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What is the Great Wall of China made of?

Walking along sections of the Great Wall that have been restored, it is possible to see that it is made of stones and mortar. In other more remote stretches of the Wall, it was hastily put together with straw and mud, and in some places even rice and mud. The trick of the builders was to make it just high enough to prevent people or horses from breaching the walls. In some stretches, the Wall is only a few meters tall. In other places, it is several stories tall.

What is the Terracotta Army?

Located in Xian, China, in Shaangxi Province, which was once the capital of the Chinese Empire for 13 dynasties, the Terracotta Army is one of the great archaeological finds of

The Terracotta Army, created in the third century B.C.E., was discovered buried near Xian, China (image courtesy of Maros Mraz/GNU free documentation license).

The Terracotta Army, created in the third century B.C.E., was discovered buried near Xian, China (image courtesy of Maros Mraz/GNU free documentation license).

the twentieth century. It was discovered by two farmers who were drilling for water in 1974. In the third century b.c.e., the very first emperor of China, Qin Shi Huang, united China, established the longest-running form of government, built the Great Wall, and built his own elaborate tomb. As a symbol of his rule and to guard himself in the afterlife, Qin Shi Huang had an entire army replicated—approximately 8,000 soldiers, 130 chariots with 520 horses, and 15 cavalry horses, all life size and each with distinct facial expressions—to guard the first emperor's mausoleum at Mt. Li in Xi'an, China.

What is the Three Gorges Dam?

The Yangtze River will soon be the site of world's largest electricity-generating facility, the Three Gorges Dam. Construction began in 1994 and should be completed around 2009. The construction of the dam requires the relocation of over one million Chinese living upstream of the dam, as the rising waters will flood towns and archaeological sites. The reservoir will be approximately 600 miles (965 kilometers) long, spanning the Yangtze River in Sandouping, Hubei Province, China. The dam will be about 600 feet (183 meters) high, and 1.5 miles (2.4 kilometers) wide.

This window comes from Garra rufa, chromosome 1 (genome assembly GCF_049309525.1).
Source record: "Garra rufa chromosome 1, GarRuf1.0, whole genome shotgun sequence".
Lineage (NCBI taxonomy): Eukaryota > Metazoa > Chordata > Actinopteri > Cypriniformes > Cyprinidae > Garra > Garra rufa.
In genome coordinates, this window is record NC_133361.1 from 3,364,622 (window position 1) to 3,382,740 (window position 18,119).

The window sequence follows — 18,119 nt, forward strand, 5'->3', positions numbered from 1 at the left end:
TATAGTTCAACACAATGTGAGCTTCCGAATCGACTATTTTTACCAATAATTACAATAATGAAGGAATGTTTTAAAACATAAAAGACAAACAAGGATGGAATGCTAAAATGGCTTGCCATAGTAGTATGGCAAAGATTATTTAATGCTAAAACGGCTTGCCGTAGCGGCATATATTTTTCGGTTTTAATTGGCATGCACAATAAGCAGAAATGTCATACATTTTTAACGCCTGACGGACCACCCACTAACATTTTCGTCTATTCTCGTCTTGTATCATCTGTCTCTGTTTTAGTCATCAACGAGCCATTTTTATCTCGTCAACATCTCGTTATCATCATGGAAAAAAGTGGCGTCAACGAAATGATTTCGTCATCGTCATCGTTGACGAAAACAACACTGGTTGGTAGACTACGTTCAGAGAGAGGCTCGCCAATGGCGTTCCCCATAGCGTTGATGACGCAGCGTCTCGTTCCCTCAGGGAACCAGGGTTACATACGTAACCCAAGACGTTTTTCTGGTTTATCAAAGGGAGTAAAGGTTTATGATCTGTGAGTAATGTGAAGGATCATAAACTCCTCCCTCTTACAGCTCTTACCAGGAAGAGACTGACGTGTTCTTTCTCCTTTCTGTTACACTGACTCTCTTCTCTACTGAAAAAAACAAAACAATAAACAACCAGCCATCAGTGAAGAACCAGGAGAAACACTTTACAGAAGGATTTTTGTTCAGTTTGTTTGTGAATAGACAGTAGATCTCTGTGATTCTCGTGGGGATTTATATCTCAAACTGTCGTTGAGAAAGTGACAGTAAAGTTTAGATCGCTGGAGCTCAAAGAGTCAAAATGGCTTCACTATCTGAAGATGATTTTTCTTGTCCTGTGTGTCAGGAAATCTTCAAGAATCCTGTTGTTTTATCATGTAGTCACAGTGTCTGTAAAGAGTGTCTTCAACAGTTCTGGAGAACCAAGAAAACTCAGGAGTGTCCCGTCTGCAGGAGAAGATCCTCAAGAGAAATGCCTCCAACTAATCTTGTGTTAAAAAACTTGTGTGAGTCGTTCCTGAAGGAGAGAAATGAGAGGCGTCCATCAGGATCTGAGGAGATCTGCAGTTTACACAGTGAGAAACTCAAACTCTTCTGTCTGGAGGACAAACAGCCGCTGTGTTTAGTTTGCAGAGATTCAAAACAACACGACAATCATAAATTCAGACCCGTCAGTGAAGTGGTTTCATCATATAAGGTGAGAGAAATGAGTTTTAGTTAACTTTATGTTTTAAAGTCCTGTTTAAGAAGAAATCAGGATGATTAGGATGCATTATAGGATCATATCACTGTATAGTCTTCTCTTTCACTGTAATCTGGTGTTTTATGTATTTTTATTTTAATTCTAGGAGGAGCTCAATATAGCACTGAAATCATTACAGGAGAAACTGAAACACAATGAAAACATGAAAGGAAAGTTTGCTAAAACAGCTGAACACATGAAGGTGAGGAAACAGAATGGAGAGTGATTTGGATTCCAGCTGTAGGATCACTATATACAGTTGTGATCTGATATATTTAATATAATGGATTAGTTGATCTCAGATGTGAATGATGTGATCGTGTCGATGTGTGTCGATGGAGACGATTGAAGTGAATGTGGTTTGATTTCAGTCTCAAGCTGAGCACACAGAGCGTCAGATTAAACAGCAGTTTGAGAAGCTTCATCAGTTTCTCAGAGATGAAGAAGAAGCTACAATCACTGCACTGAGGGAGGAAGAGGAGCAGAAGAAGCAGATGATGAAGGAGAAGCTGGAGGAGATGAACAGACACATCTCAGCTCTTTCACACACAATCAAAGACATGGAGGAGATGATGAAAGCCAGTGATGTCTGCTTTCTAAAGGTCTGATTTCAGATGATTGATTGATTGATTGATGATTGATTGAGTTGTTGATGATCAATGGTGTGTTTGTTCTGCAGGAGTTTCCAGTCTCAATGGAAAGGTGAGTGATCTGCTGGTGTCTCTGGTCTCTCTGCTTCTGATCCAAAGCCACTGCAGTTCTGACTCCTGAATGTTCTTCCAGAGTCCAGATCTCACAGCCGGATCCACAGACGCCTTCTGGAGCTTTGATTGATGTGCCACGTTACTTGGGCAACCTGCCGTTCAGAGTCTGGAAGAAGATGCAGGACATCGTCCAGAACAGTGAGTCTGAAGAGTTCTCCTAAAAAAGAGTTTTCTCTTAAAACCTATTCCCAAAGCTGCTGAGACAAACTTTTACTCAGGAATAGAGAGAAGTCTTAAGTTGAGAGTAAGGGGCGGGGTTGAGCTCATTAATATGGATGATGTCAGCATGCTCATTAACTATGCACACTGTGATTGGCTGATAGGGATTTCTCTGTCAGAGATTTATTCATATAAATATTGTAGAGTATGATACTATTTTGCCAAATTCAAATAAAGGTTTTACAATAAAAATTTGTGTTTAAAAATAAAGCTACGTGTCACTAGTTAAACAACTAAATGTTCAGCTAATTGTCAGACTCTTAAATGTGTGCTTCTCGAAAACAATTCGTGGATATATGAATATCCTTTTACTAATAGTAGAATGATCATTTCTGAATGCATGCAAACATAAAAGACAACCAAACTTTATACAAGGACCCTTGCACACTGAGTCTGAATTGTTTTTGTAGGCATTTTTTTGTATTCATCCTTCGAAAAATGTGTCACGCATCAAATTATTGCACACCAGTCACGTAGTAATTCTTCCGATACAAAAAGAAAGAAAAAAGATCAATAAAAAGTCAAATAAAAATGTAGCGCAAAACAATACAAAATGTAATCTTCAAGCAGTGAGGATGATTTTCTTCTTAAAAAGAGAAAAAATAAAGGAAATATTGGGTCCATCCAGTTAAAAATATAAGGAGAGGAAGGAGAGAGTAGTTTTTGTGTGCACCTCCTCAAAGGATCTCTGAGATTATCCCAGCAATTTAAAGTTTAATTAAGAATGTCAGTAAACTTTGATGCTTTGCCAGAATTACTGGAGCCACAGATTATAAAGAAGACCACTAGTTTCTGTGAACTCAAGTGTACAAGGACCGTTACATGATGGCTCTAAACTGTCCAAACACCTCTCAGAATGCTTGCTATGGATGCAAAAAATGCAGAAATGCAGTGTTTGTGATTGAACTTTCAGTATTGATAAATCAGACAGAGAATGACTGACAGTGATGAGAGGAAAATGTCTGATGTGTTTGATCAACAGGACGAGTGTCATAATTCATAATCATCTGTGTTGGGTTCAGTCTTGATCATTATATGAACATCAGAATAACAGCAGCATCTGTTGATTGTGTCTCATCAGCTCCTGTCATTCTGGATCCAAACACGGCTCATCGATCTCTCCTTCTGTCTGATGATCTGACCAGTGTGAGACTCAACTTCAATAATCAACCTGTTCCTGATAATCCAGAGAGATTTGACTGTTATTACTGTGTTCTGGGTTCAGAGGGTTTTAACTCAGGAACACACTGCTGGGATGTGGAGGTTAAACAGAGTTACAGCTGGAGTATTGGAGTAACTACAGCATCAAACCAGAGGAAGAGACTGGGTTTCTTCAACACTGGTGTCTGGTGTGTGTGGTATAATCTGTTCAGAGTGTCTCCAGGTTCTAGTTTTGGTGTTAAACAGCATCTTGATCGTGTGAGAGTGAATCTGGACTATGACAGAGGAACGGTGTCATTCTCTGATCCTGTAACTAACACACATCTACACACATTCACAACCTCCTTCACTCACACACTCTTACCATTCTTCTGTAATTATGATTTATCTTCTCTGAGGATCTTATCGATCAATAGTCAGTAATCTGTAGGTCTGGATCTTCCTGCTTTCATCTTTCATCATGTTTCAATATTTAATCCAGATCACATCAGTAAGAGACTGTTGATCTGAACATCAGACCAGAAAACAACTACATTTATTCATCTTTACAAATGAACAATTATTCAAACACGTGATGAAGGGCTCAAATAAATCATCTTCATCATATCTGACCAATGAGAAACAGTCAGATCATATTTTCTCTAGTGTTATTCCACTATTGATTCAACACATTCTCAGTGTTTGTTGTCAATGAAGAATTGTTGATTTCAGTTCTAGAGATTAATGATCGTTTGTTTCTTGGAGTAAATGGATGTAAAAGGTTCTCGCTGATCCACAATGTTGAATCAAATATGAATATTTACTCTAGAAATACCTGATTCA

When operational, the dam will produce 22,000 megawatts of power, more than eight times the power produced at Hoover Dam in the United States. The environmental impacts of the dam are now being felt, with increased drought, less rainfall, and mudslides that can endanger the millions of people who live nearby. More than 1.2 million people were relocated from the area, and 116 towns and cities were evacuated in order to complete the project.

How important is China to the biodiversity in the world?

China's territory covers 3,705,390 square miles (9,596,960 square kilometers) of land. This vast expanse includes a wide diversity of wildlife, as well as 10 percent of the world's plants with stems, roots, and leaves. Therefore, China's policies for managing its natural resources are very important for the health of the planet.

Where can you see the Great Wall?

There are several places where tourists may see the Great Wall that are within a one-to two-hour car ride from the capital city of Beijing. One of the most famous and most developed tourist areas is Badaling, where one can see both the Great Wall of China, in its restored and untouched splendor, and the nearby Ming Tombs.

What is the oldest European settlement in eastern Asia?

In 1557, the Portuguese established the trading colony of Macao on mainland China at the mouth of the Xi (Pearl) River. Macao was a territory of Portugal from 1849 until 1999, when it was returned to China.

Why isn't Tibet on the map?

Tibet is not on the map because it is no longer an independent country. Though Tibet was once a theocratic Buddhist kingdom, China annexed it in 1950. Tibet is now a mildly autonomous region in southwestern China with a puppet communist government. In addition to the destruction of the Tibetan Buddhist religion in the 1960s by China, China also moved Tibetans out of the area and moved ethnic Chinese into Tibet to help moderate Tibet's secessionist ideas.

 
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